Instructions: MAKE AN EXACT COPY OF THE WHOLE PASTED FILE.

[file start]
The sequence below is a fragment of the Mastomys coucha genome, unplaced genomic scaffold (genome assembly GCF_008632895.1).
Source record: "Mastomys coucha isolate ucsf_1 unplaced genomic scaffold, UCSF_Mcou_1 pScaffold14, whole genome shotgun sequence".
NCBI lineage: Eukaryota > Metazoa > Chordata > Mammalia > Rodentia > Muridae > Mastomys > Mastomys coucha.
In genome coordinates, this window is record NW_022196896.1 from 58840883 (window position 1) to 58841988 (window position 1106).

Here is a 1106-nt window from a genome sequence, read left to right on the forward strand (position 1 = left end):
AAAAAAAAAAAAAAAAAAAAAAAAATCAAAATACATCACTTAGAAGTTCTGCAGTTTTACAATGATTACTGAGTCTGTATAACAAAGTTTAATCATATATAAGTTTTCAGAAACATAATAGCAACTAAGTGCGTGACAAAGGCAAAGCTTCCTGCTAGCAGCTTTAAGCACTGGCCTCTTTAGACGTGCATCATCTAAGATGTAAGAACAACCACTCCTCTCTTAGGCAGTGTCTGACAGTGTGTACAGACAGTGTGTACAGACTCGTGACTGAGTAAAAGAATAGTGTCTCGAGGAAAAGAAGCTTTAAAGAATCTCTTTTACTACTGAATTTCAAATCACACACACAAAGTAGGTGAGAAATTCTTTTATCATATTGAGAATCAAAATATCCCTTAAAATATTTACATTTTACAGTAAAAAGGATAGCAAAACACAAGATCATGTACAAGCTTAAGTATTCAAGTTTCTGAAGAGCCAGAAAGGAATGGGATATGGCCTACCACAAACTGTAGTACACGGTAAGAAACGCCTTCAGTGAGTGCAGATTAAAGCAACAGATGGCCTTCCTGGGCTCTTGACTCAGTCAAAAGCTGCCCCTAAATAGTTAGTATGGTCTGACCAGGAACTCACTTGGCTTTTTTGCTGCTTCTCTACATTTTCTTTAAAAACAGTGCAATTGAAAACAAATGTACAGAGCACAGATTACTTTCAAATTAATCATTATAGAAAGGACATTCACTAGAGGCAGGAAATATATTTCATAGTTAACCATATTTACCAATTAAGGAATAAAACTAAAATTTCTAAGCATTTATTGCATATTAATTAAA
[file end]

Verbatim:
The sequence below is a fragment of the Mastomys coucha genome, unplaced genomic scaffold (genome assembly GCF_008632895.1).
Source record: "Mastomys coucha isolate ucsf_1 unplaced genomic scaffold, UCSF_Mcou_1 pScaffold14, whole genome shotgun sequence".
NCBI lineage: Eukaryota > Metazoa > Chordata > Mammalia > Rodentia > Muridae > Mastomys > Mastomys coucha.
In genome coordinates, this window is record NW_022196896.1 from 58840883 (window position 1) to 58841988 (window position 1106).

Here is a 1106-nt window from a genome sequence, read left to right on the forward strand (position 1 = left end):
AAAAAAAAAAAAAAAAAAAAAAAAATCAAAATACATCACTTAGAAGTTCTGCAGTTTTACAATGATTACTGAGTCTGTATAACAAAGTTTAATCATATATAAGTTTTCAGAAACATAATAGCAACTAAGTGCGTGACAAAGGCAAAGCTTCCTGCTAGCAGCTTTAAGCACTGGCCTCTTTAGACGTGCATCATCTAAGATGTAAGAACAACCACTCCTCTCTTAGGCAGTGTCTGACAGTGTGTACAGACAGTGTGTACAGACTCGTGACTGAGTAAAAGAATAGTGTCTCGAGGAAAAGAAGCTTTAAAGAATCTCTTTTACTACTGAATTTCAAATCACACACACAAAGTAGGTGAGAAATTCTTTTATCATATTGAGAATCAAAATATCCCTTAAAATATTTACATTTTACAGTAAAAAGGATAGCAAAACACAAGATCATGTACAAGCTTAAGTATTCAAGTTTCTGAAGAGCCAGAAAGGAATGGGATATGGCCTACCACAAACTGTAGTACACGGTAAGAAACGCCTTCAGTGAGTGCAGATTAAAGCAACAGATGGCCTTCCTGGGCTCTTGACTCAGTCAAAAGCTGCCCCTAAATAGTTAGTATGGTCTGACCAGGAACTCACTTGGCTTTTTTGCTGCTTCTCTACATTTTCTTTAAAAACAGTGCAATTGAAAACAAATGTACAGAGCACAGATTACTTTCAAATTAATCATTATAGAAAGGACATTCACTAGAGGCAGGAAATATATTTCATAGTTAACCATATTTACCAATTAAGGAATAAAACTAAAATTTCTAAGCATTTATTGCATATTAATTAAA